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15 December 2008

Georgia's Electors Cast Fifteen Votes For McCain/Palin

After nearly two years of campaigning, millions of dollars raised and scores of political ads, it only took Georgia's fifteen electors 42 minutes to fulfill the duties required of them by the United States Constitution.

In the state Senate chamber, a Latino, African-American, Asian-American and six women were among the Georgians who voted unanimously for Arizona Sen. John McCain and Alaska Gov. Sarah Palin to be the next President and Vice President of the United States.

Unfortunately for Georgia Republicans, they cast their votes knowing that the Democratic ticket of Barack Obama and Joe Biden would likely be declared the winners of the 2008 presidential election when Congress counts the votes in a joint session next January.

The meeting, which was presided over by the state Republican Party's general counsel Randy Evans, began promptly at noon as prescribed by state law. After the opening prayer and the Pledge of Allegiance, Gov. Perdue addressed the electors assembled thanking them for their efforts.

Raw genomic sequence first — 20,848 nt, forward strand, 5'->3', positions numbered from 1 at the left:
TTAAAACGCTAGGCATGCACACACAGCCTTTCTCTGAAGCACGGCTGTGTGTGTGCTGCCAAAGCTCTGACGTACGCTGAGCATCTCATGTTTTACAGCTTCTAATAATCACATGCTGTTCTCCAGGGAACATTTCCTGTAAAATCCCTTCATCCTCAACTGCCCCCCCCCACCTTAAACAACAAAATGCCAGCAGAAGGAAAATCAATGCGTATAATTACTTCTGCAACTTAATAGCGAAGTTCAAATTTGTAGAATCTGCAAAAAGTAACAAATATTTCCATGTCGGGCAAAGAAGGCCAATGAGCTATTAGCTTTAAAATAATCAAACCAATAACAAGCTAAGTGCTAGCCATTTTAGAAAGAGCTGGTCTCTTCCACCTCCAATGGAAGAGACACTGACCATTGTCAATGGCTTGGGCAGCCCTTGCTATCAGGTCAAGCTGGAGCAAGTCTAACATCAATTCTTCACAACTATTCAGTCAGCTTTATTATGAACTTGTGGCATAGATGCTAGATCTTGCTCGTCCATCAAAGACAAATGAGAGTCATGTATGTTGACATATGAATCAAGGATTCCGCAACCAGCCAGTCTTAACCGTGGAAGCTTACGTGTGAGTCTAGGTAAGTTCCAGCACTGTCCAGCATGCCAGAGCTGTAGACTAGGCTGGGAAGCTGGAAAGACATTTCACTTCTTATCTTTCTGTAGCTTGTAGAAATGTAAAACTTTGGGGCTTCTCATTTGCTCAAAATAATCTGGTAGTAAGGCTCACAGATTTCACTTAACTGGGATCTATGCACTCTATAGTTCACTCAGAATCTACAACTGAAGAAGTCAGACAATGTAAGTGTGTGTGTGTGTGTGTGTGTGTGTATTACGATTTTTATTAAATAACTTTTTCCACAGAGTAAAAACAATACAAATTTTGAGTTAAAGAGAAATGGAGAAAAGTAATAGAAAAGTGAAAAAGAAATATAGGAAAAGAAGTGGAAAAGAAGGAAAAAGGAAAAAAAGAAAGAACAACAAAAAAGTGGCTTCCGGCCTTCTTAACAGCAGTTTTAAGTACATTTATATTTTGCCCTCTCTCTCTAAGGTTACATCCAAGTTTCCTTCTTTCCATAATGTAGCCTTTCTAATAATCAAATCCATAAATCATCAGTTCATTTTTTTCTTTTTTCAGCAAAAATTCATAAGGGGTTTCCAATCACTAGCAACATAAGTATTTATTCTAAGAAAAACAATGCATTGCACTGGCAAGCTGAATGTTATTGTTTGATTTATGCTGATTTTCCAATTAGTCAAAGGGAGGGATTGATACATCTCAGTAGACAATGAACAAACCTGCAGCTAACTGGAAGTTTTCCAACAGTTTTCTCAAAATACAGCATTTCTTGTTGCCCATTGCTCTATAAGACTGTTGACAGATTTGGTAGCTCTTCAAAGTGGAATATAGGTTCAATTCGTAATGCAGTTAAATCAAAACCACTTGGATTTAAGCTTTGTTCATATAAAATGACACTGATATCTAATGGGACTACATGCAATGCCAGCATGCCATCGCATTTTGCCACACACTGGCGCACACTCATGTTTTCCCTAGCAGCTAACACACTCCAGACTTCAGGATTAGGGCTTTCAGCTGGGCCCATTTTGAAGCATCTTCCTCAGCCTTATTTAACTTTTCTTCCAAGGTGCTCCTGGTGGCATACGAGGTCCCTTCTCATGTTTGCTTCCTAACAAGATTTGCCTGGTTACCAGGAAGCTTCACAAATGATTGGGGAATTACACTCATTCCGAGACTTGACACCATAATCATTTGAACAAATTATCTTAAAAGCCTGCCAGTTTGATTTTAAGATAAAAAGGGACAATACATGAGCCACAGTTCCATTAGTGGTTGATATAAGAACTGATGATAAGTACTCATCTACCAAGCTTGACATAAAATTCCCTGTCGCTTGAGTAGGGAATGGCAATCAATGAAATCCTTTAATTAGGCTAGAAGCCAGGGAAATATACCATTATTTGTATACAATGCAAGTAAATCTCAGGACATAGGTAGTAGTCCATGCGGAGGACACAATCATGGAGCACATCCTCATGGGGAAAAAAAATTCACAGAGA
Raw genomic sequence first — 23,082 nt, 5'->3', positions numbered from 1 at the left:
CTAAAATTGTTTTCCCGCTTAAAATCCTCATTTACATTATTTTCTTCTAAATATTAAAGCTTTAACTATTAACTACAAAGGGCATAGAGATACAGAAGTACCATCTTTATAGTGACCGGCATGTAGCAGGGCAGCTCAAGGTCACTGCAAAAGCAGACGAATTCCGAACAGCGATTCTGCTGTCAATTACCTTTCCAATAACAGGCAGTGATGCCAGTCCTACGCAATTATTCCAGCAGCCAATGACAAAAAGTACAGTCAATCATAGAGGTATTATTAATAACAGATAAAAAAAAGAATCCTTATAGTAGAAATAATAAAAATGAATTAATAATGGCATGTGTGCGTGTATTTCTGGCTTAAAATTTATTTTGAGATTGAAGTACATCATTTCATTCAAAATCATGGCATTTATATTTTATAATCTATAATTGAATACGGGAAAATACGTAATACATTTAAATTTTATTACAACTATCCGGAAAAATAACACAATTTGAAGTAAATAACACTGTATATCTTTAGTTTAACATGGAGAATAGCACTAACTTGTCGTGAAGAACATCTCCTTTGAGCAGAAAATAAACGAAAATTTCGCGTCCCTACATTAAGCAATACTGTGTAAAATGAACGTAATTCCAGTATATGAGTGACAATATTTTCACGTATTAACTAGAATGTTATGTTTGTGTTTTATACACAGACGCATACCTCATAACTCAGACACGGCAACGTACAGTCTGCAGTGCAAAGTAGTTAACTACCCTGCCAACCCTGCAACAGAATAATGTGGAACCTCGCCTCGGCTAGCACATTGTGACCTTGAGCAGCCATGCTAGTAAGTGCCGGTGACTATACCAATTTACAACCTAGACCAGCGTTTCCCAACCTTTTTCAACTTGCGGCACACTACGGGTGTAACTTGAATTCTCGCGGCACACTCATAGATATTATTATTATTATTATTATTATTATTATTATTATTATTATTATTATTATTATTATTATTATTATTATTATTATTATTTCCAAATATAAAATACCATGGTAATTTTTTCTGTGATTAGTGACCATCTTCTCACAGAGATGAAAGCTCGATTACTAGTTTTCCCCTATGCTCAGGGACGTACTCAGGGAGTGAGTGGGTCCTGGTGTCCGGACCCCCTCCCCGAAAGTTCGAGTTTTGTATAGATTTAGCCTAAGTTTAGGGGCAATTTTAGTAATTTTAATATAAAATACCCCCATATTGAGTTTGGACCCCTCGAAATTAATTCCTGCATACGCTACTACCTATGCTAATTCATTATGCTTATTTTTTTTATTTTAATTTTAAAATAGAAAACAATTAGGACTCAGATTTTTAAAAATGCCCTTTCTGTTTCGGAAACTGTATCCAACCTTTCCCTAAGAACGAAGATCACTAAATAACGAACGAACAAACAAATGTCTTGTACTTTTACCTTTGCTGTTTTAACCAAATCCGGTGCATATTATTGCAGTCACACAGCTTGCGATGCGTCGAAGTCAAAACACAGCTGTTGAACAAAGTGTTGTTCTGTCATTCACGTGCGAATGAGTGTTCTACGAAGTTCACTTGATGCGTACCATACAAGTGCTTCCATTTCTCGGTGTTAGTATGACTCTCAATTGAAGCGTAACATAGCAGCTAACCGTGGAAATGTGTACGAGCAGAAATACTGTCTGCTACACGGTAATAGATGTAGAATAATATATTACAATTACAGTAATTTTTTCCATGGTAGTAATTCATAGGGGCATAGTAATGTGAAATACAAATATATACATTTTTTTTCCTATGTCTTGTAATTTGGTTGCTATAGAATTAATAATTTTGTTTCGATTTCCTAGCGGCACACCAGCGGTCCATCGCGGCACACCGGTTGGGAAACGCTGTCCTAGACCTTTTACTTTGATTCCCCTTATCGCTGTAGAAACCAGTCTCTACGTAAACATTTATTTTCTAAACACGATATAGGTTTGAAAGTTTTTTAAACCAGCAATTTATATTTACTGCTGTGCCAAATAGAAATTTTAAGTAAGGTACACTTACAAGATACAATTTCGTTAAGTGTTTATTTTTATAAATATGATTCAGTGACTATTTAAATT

"I'm proud to be in a party that doesn't whine about stolen elections," Perdue said. We understand the other party got the most votes, and we want this administration to be successful because we want America to be successful."

Randy Evans, the presiding officer of the meeting, echoed Gov. Perdue's remarks while also thanking state GOP chair Sue Everhart for her work in successfully delivering Georgia's 15 electoral votes to the McCain/Palin ticket.

Each elector was given an commemorative pen which they used to sign several copies of the certificate of election. Afterwards, the electors adopted a series of motions making their actions legal before transmitting the vote to the President of the U.S. Senate, Dick Cheney.